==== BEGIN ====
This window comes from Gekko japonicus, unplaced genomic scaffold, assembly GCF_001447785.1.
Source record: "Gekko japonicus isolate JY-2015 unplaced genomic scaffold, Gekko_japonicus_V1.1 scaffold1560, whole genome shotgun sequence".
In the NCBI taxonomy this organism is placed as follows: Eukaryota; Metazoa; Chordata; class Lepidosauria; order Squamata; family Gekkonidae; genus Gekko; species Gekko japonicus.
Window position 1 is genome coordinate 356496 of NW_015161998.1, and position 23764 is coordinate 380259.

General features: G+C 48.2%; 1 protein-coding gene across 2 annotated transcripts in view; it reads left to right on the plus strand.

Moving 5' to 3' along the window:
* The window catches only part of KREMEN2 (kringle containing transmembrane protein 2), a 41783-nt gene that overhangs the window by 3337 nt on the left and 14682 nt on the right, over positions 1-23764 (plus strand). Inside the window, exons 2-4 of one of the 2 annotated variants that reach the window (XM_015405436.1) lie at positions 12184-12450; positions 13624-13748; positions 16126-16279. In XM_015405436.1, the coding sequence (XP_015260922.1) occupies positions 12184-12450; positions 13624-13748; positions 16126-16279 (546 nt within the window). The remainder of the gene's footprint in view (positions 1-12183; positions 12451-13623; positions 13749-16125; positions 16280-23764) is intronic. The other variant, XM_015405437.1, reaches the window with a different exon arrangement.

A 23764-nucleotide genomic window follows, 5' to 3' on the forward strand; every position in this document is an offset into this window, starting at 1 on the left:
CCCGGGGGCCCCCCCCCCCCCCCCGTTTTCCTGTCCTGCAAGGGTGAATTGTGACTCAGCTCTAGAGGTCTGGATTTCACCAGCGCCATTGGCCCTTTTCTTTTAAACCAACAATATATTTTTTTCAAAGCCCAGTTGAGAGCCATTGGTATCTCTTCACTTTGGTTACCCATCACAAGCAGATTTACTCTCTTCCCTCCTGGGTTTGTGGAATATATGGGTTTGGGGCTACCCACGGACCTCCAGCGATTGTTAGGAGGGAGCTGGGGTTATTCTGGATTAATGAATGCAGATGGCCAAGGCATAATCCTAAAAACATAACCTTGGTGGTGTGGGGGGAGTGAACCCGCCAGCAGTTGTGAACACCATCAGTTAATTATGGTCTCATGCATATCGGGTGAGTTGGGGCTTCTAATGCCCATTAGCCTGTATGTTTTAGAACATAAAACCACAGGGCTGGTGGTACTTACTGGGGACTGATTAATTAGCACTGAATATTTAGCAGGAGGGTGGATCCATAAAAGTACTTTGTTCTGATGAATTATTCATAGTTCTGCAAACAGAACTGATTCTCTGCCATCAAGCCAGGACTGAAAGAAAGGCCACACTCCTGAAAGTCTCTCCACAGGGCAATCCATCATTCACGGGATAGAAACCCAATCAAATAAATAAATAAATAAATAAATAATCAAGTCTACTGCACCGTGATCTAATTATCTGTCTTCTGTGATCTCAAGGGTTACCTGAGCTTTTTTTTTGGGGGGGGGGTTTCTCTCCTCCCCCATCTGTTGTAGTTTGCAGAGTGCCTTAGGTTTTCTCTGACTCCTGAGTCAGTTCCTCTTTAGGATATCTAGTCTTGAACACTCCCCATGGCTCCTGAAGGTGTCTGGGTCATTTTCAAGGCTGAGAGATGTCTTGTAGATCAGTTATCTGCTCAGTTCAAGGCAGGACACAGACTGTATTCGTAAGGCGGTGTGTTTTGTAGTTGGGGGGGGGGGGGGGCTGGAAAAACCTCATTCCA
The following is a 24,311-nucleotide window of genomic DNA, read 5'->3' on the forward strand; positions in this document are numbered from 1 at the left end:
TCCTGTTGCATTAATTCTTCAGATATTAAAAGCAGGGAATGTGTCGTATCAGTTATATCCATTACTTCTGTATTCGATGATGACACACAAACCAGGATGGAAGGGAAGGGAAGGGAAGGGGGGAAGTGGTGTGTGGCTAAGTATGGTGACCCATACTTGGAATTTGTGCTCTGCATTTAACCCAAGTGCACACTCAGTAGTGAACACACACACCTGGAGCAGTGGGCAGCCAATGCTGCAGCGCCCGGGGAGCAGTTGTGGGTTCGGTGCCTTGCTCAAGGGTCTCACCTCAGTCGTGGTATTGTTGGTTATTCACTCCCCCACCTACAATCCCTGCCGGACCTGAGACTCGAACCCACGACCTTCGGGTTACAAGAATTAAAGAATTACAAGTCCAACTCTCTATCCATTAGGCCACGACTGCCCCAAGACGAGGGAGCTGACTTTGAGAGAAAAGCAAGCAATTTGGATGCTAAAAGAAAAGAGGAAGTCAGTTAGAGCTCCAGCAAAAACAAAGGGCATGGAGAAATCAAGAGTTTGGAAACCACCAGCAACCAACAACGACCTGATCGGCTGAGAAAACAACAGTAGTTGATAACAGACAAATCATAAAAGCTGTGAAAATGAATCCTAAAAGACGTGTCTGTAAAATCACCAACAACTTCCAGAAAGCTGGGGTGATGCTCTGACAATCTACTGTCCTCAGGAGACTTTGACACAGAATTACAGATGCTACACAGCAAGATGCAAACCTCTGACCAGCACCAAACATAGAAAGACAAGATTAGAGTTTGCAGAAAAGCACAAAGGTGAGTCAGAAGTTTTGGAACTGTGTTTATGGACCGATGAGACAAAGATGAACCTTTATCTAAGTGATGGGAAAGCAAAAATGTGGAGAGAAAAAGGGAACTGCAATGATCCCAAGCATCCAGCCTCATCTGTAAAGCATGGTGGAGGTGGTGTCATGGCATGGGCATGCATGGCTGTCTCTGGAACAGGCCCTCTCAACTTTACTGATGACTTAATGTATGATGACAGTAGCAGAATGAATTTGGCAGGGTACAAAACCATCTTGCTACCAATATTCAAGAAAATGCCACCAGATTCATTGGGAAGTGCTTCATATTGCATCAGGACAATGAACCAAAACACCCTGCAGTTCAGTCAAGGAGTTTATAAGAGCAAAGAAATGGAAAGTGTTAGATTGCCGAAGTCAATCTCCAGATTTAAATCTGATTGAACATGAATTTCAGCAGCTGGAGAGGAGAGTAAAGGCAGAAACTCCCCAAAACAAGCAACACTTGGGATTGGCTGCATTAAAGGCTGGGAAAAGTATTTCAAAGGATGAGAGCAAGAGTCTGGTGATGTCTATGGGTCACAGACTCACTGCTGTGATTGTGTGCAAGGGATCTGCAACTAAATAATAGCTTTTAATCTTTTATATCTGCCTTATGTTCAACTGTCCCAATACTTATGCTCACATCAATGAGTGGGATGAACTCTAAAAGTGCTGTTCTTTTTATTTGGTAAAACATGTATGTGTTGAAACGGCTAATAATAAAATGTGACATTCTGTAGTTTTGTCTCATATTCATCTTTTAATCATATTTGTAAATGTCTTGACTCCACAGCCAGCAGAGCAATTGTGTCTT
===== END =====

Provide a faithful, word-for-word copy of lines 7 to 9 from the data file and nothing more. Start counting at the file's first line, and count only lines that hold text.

* The window catches only part of KREMEN2 (kringle containing transmembrane protein 2), a 41783-nt gene that overhangs the window by 3337 nt on the left and 14682 nt on the right, over positions 1-23764 (plus strand). Inside the window, exons 2-4 of one of the 2 annotated variants that reach the window (XM_015405436.1) lie at positions 12184-12450; positions 13624-13748; positions 16126-16279. In XM_015405436.1, the coding sequence (XP_015260922.1) occupies positions 12184-12450; positions 13624-13748; positions 16126-16279 (546 nt within the window). The remainder of the gene's footprint in view (positions 1-12183; positions 12451-13623; positions 13749-16125; positions 16280-23764) is intronic. The other variant, XM_015405437.1, reaches the window with a different exon arrangement.

A 23764-nucleotide genomic window follows, 5' to 3' on the forward strand; every position in this document is an offset into this window, starting at 1 on the left:
CCCGGGGGCCCCCCCCCCCCCCCCGTTTTCCTGTCCTGCAAGGGTGAATTGTGACTCAGCTCTAGAGGTCTGGATTTCACCAGCGCCATTGGCCCTTTTCTTTTAAACCAACAATATATTTTTTTCAAAGCCCAGTTGAGAGCCATTGGTATCTCTTCACTTTGGTTACCCATCACAAGCAGATTTACTCTCTTCCCTCCTGGGTTTGTGGAATATATGGGTTTGGGGCTACCCACGGACCTCCAGCGATTGTTAGGAGGGAGCTGGGGTTATTCTGGATTAATGAATGCAGATGGCCAAGGCATAATCCTAAAAACATAACCTTGGTGGTGTGGGGGGAGTGAACCCGCCAGCAGTTGTGAACACCATCAGTTAATTATGGTCTCATGCATATCGGGTGAGTTGGGGCTTCTAATGCCCATTAGCCTGTATGTTTTAGAACATAAAACCACAGGGCTGGTGGTACTTACTGGGGACTGATTAATTAGCACTGAATATTTAGCAGGAGGGTGGATCCATAAAAGTACTTTGTTCTGATGAATTATTCATAGTTCTGCAAACAGAACTGATTCTCTGCCATCAAGCCAGGACTGAAAGAAAGGCCACACTCCTGAAAGTCTCTCCACAGGGCAATCCATCATTCACGGGATAGAAACCCAATCAAATAAATAAATAAATAAATAAATAATCAAGTCTACTGCACCGTGATCTAATTATCTGTCTTCTGTGATCTCAAGGGTTACCTGAGCTTTTTTTTTGGGGGGGGGGTTTCTCTCCTCCCCCATCTGTTGTAGTTTGCAGAGTGCCTTAGGTTTTCTCTGACTCCTGAGTCAGTTCCTCTTTAGGATATCTAGTCTTGAACACTCCCCATGGCTCCTGAAGGTGTCTGGGTCATTTTCAAGGCTGAGAGATGTCTTGTAGATCAGTTATCTGCTCAGTTCAAGGCAGGACACAGACTGTATTCGTAAGGCGGTGTGTTTTGTAGTTGGGGGGGGGGGGGGGCTGGAAAAACCTCATTCCA